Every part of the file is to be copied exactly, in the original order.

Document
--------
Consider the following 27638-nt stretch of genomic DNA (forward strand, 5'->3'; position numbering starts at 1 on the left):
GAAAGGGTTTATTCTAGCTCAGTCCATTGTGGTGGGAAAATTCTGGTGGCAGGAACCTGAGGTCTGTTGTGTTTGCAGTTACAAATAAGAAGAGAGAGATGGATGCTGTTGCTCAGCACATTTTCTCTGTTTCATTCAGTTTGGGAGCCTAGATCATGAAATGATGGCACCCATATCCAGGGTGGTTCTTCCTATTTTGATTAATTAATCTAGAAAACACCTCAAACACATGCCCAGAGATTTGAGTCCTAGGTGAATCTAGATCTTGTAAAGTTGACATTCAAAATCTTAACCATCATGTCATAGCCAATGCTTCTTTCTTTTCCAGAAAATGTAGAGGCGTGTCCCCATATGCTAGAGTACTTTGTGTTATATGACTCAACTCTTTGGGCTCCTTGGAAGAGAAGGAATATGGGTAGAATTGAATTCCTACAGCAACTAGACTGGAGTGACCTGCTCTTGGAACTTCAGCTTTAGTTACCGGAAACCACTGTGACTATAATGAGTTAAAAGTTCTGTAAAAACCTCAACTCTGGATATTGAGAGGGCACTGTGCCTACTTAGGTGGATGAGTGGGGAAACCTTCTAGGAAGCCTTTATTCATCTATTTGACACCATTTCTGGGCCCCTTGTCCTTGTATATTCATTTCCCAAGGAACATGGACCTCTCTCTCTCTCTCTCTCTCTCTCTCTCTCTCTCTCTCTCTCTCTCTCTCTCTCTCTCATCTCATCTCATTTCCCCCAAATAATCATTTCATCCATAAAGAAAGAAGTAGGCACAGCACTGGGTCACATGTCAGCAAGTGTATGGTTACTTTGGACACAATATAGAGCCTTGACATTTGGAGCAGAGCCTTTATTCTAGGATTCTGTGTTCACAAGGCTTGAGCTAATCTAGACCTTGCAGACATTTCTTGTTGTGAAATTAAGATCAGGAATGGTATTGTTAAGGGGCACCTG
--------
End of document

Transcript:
Consider the following 27638-nt stretch of genomic DNA (forward strand, 5'->3'; position numbering starts at 1 on the left):
GAAAGGGTTTATTCTAGCTCAGTCCATTGTGGTGGGAAAATTCTGGTGGCAGGAACCTGAGGTCTGTTGTGTTTGCAGTTACAAATAAGAAGAGAGAGATGGATGCTGTTGCTCAGCACATTTTCTCTGTTTCATTCAGTTTGGGAGCCTAGATCATGAAATGATGGCACCCATATCCAGGGTGGTTCTTCCTATTTTGATTAATTAATCTAGAAAACACCTCAAACACATGCCCAGAGATTTGAGTCCTAGGTGAATCTAGATCTTGTAAAGTTGACATTCAAAATCTTAACCATCATGTCATAGCCAATGCTTCTTTCTTTTCCAGAAAATGTAGAGGCGTGTCCCCATATGCTAGAGTACTTTGTGTTATATGACTCAACTCTTTGGGCTCCTTGGAAGAGAAGGAATATGGGTAGAATTGAATTCCTACAGCAACTAGACTGGAGTGACCTGCTCTTGGAACTTCAGCTTTAGTTACCGGAAACCACTGTGACTATAATGAGTTAAAAGTTCTGTAAAAACCTCAACTCTGGATATTGAGAGGGCACTGTGCCTACTTAGGTGGATGAGTGGGGAAACCTTCTAGGAAGCCTTTATTCATCTATTTGACACCATTTCTGGGCCCCTTGTCCTTGTATATTCATTTCCCAAGGAACATGGACCTCTCTCTCTCTCTCTCTCTCTCTCTCTCTCTCTCTCTCTCTCTCTCTCTCTCTCTCTCATCTCATCTCATTTCCCCCAAATAATCATTTCATCCATAAAGAAAGAAGTAGGCACAGCACTGGGTCACATGTCAGCAAGTGTATGGTTACTTTGGACACAATATAGAGCCTTGACATTTGGAGCAGAGCCTTTATTCTAGGATTCTGTGTTCACAAGGCTTGAGCTAATCTAGACCTTGCAGACATTTCTTGTTGTGAAATTAAGATCAGGAATGGTATTGTTAAGGGGCACCTG